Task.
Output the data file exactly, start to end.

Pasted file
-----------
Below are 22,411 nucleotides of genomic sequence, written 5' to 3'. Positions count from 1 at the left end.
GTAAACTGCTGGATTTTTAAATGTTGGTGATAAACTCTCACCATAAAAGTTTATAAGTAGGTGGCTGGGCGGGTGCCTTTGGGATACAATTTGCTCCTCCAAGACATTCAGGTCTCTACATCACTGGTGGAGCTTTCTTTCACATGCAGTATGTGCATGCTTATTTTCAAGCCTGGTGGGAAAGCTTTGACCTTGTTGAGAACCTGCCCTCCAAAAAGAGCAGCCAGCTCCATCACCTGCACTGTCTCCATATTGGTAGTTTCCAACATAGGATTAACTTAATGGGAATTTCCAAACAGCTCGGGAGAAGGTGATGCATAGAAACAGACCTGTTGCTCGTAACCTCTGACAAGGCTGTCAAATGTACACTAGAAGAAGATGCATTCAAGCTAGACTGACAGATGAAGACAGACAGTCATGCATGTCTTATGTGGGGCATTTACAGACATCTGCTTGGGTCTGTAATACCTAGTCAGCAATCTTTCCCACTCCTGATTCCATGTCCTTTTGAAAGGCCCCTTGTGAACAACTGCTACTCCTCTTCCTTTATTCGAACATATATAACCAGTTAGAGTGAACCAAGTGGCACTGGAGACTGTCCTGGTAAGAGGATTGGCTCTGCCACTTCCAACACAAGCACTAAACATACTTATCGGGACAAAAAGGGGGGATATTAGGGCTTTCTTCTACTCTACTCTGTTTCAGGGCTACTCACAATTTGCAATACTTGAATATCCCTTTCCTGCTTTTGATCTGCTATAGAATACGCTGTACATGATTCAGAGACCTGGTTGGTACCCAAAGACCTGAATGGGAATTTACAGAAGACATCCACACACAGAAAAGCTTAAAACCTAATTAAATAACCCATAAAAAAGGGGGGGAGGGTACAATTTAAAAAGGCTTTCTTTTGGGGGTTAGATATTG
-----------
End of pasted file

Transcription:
Below are 22,411 nucleotides of genomic sequence, written 5' to 3'. Positions count from 1 at the left end.
GTAAACTGCTGGATTTTTAAATGTTGGTGATAAACTCTCACCATAAAAGTTTATAAGTAGGTGGCTGGGCGGGTGCCTTTGGGATACAATTTGCTCCTCCAAGACATTCAGGTCTCTACATCACTGGTGGAGCTTTCTTTCACATGCAGTATGTGCATGCTTATTTTCAAGCCTGGTGGGAAAGCTTTGACCTTGTTGAGAACCTGCCCTCCAAAAAGAGCAGCCAGCTCCATCACCTGCACTGTCTCCATATTGGTAGTTTCCAACATAGGATTAACTTAATGGGAATTTCCAAACAGCTCGGGAGAAGGTGATGCATAGAAACAGACCTGTTGCTCGTAACCTCTGACAAGGCTGTCAAATGTACACTAGAAGAAGATGCATTCAAGCTAGACTGACAGATGAAGACAGACAGTCATGCATGTCTTATGTGGGGCATTTACAGACATCTGCTTGGGTCTGTAATACCTAGTCAGCAATCTTTCCCACTCCTGATTCCATGTCCTTTTGAAAGGCCCCTTGTGAACAACTGCTACTCCTCTTCCTTTATTCGAACATATATAACCAGTTAGAGTGAACCAAGTGGCACTGGAGACTGTCCTGGTAAGAGGATTGGCTCTGCCACTTCCAACACAAGCACTAAACATACTTATCGGGACAAAAAGGGGGGATATTAGGGCTTTCTTCTACTCTACTCTGTTTCAGGGCTACTCACAATTTGCAATACTTGAATATCCCTTTCCTGCTTTTGATCTGCTATAGAATACGCTGTACATGATTCAGAGACCTGGTTGGTACCCAAAGACCTGAATGGGAATTTACAGAAGACATCCACACACAGAAAAGCTTAAAACCTAATTAAATAACCCATAAAAAAGGGGGGGAGGGTACAATTTAAAAAGGCTTTCTTTTGGGGGTTAGATATTG